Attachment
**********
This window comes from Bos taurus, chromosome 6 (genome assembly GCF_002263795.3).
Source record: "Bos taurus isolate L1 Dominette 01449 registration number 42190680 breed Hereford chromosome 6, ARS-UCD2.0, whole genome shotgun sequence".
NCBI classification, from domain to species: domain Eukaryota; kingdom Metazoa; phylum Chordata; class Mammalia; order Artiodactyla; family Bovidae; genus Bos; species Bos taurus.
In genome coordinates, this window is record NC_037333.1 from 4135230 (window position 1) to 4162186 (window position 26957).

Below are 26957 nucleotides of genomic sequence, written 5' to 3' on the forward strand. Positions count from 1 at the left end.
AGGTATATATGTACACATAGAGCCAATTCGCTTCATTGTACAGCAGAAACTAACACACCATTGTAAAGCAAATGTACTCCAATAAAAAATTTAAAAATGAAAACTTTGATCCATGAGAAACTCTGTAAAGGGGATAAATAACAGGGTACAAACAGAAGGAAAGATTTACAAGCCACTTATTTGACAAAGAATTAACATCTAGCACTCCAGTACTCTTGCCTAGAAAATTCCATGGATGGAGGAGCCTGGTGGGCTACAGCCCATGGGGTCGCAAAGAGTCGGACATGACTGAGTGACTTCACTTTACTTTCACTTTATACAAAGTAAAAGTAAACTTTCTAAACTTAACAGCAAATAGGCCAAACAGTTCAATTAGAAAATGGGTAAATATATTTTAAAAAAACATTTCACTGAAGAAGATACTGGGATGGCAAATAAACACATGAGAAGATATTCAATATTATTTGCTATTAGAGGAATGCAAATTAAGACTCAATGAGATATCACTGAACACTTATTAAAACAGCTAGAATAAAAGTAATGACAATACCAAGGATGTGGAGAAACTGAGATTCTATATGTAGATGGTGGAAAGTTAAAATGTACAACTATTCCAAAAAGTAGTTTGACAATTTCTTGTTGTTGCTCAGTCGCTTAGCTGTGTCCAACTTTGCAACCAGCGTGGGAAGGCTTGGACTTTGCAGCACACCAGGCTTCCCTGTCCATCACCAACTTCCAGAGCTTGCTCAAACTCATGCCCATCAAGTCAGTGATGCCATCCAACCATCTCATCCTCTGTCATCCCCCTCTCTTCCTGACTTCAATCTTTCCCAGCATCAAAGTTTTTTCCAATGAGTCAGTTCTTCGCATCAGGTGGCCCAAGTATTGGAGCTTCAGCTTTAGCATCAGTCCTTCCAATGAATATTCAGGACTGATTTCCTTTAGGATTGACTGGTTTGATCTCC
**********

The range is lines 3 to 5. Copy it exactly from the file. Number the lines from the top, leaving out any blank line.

NCBI classification, from domain to species: domain Eukaryota; kingdom Metazoa; phylum Chordata; class Mammalia; order Artiodactyla; family Bovidae; genus Bos; species Bos taurus.
In genome coordinates, this window is record NC_037333.1 from 4135230 (window position 1) to 4162186 (window position 26957).

Below are 26957 nucleotides of genomic sequence, written 5' to 3' on the forward strand. Positions count from 1 at the left end.